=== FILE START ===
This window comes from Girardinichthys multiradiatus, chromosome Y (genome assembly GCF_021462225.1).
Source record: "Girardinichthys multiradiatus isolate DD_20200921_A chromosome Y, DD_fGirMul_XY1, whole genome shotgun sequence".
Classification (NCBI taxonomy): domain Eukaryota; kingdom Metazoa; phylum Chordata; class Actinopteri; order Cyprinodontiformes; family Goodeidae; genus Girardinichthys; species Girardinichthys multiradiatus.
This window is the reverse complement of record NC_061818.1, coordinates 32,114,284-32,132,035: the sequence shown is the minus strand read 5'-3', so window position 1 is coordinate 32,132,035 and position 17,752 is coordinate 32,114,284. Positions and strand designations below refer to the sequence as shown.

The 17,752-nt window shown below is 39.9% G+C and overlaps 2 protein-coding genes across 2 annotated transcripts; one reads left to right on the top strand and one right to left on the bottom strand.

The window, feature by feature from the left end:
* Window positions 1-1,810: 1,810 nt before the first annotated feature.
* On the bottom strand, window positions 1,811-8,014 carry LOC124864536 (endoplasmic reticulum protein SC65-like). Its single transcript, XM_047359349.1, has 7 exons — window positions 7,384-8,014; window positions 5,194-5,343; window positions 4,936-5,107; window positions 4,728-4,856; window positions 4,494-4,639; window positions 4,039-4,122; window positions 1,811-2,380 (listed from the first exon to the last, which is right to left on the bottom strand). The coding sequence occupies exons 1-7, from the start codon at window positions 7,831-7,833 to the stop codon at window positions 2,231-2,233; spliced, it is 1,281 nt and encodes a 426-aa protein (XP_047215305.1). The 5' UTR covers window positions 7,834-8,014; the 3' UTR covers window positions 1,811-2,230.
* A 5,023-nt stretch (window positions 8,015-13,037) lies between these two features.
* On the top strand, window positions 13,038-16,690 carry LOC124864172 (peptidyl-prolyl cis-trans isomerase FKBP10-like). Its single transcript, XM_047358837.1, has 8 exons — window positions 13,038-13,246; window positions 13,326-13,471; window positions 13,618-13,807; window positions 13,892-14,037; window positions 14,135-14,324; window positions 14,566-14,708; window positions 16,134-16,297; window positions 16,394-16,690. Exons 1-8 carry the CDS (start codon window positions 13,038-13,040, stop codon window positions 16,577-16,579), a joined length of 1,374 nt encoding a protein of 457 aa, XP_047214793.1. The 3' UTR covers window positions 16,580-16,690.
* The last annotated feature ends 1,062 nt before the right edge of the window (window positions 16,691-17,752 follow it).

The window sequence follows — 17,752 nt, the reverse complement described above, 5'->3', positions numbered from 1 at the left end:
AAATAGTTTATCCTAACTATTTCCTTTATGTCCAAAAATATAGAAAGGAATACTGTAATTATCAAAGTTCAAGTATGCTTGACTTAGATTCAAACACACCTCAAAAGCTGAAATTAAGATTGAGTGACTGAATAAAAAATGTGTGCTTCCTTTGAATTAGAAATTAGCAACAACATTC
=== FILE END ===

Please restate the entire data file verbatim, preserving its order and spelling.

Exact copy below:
This window comes from Girardinichthys multiradiatus, chromosome Y (genome assembly GCF_021462225.1).
Source record: "Girardinichthys multiradiatus isolate DD_20200921_A chromosome Y, DD_fGirMul_XY1, whole genome shotgun sequence".
Classification (NCBI taxonomy): domain Eukaryota; kingdom Metazoa; phylum Chordata; class Actinopteri; order Cyprinodontiformes; family Goodeidae; genus Girardinichthys; species Girardinichthys multiradiatus.
This window is the reverse complement of record NC_061818.1, coordinates 32,114,284-32,132,035: the sequence shown is the minus strand read 5'-3', so window position 1 is coordinate 32,132,035 and position 17,752 is coordinate 32,114,284. Positions and strand designations below refer to the sequence as shown.

The 17,752-nt window shown below is 39.9% G+C and overlaps 2 protein-coding genes across 2 annotated transcripts; one reads left to right on the top strand and one right to left on the bottom strand.

The window, feature by feature from the left end:
* Window positions 1-1,810: 1,810 nt before the first annotated feature.
* On the bottom strand, window positions 1,811-8,014 carry LOC124864536 (endoplasmic reticulum protein SC65-like). Its single transcript, XM_047359349.1, has 7 exons — window positions 7,384-8,014; window positions 5,194-5,343; window positions 4,936-5,107; window positions 4,728-4,856; window positions 4,494-4,639; window positions 4,039-4,122; window positions 1,811-2,380 (listed from the first exon to the last, which is right to left on the bottom strand). The coding sequence occupies exons 1-7, from the start codon at window positions 7,831-7,833 to the stop codon at window positions 2,231-2,233; spliced, it is 1,281 nt and encodes a 426-aa protein (XP_047215305.1). The 5' UTR covers window positions 7,834-8,014; the 3' UTR covers window positions 1,811-2,230.
* A 5,023-nt stretch (window positions 8,015-13,037) lies between these two features.
* On the top strand, window positions 13,038-16,690 carry LOC124864172 (peptidyl-prolyl cis-trans isomerase FKBP10-like). Its single transcript, XM_047358837.1, has 8 exons — window positions 13,038-13,246; window positions 13,326-13,471; window positions 13,618-13,807; window positions 13,892-14,037; window positions 14,135-14,324; window positions 14,566-14,708; window positions 16,134-16,297; window positions 16,394-16,690. Exons 1-8 carry the CDS (start codon window positions 13,038-13,040, stop codon window positions 16,577-16,579), a joined length of 1,374 nt encoding a protein of 457 aa, XP_047214793.1. The 3' UTR covers window positions 16,580-16,690.
* The last annotated feature ends 1,062 nt before the right edge of the window (window positions 16,691-17,752 follow it).

The window sequence follows — 17,752 nt, the reverse complement described above, 5'->3', positions numbered from 1 at the left end:
AAATAGTTTATCCTAACTATTTCCTTTATGTCCAAAAATATAGAAAGGAATACTGTAATTATCAAAGTTCAAGTATGCTTGACTTAGATTCAAACACACCTCAAAAGCTGAAATTAAGATTGAGTGACTGAATAAAAAATGTGTGCTTCCTTTGAATTAGAAATTAGCAACAACATTC